The “Chinamese Twins” Make a Deal

Thu, Jan 20, 2011 - 12:30pm

Cheaper dollar will open door for chinese investments in North American natural resource companies. On January 18th and 19th, the top officials of the two most powerful nations on Earth are to meet in matters of far reaching significance. There will be not one but two dinners. One is to be a grand dinner of state with all of the military and business leaders of both sides in attendance. The other is to be an “intimate” dinner. Oh, to be a fly on the wall of that private meeting.

Behind the photo-ops and the speeches there is one basic reality, China and America are joined inseparably at the hip in a single entity, which I am calling “The Chinamese Twins.” As in all such pairings each head can have their own separate and distinct personalities. The fact remains you can call one capitalism and the other communism, but both heads are mutually dependent on a single life support system. The world financial network provides circulatory nourishment to both heads whose interests are complementary.

Washington needs the cheap dollar (UUP:AMEX) to pay off colossal debts. China needs to revalue its Yuan to counter domestic inflation in such areas as food and basic consumer goods. The Chinese have raised interest rates and bank reserve rules, to little avail. At the same time the Chinese do not want to dry up credit which would impede their growing economy or slowdown exports.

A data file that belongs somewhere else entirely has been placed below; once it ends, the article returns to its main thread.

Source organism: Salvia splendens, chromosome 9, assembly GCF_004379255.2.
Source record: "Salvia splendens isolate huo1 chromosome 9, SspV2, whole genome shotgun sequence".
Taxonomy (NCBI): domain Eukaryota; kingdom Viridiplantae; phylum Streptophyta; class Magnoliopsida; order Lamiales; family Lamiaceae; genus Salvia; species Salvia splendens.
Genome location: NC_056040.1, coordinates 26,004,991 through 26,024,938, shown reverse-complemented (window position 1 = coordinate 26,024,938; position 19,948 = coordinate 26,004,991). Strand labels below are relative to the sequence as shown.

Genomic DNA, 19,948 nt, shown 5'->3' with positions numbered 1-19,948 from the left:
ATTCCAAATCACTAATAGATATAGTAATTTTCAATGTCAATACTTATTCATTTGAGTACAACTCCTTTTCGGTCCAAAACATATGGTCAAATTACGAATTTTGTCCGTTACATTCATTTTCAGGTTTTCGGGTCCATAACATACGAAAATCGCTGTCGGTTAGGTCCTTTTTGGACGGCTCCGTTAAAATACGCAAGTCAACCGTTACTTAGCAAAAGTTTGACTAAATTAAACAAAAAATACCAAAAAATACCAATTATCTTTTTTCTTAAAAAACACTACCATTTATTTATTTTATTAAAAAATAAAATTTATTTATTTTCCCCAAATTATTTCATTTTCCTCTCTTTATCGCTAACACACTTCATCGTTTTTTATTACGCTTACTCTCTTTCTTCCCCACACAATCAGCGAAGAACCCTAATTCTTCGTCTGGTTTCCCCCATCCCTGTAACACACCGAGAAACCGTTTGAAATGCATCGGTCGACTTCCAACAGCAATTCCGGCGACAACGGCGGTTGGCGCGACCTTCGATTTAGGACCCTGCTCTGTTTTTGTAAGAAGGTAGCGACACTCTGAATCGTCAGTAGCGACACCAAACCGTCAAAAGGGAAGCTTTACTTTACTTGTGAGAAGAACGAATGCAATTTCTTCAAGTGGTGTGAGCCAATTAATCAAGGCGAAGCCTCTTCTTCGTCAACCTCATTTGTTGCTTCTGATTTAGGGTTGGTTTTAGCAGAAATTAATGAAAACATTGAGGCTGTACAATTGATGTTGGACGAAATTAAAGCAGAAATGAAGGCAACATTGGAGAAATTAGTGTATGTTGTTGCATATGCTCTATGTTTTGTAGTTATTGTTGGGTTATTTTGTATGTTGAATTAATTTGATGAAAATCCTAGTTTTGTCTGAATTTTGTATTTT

A current headline in the Wall St. Journal reads, “The Bank Of China Moves to Make Yuan a Global Currency.” This will come as no surprise to readers. In an article I wrote back in November, I spoke about China and Russia beginning to trade in Yuan and Rubles causing the need for the Yuan to be revalued higher.

The Chinese economy is thriving and they can well afford to revalue the Yuan higher. This stronger yuan will make North American resource assets cheaper and put China in the driver’s seat to control many of the large undeveloped assets. At the same time they are buying gold, silver and uranium assets hand over fist to hedge themselves from a U.S. dollar decline, in which they own the largest interest. In 2009 the Chinese Investment Corporation, a state owned company, took large ownership positions in Teck Cominco (TCK:NYSE) and Penn West Energy Trust (PWR). Recently in June, China National Nuclear signed a contract with Cameco (CCJ:NYSE) to supply 23 million pounds of uranium. Hanlong Investments took a large stake in General Moly (GMO:AMEX), one of the leading North American molybdenum developers. They want more gold and silver to support the Yuan in order to ensure that when the Yuan becomes the major world currency, it will be more resistant to the swings encountered by fiat currencies. Additionally, they also want more precious metals to buttress its fiscal balance sheet and what they feel is the eventual replacement of the U.S. Dollar as the world’s reserve currency. They are also rapidly developing and modernizing increasing their use of uranium, potash, molybdenum, rare earths, coal and oil and gas.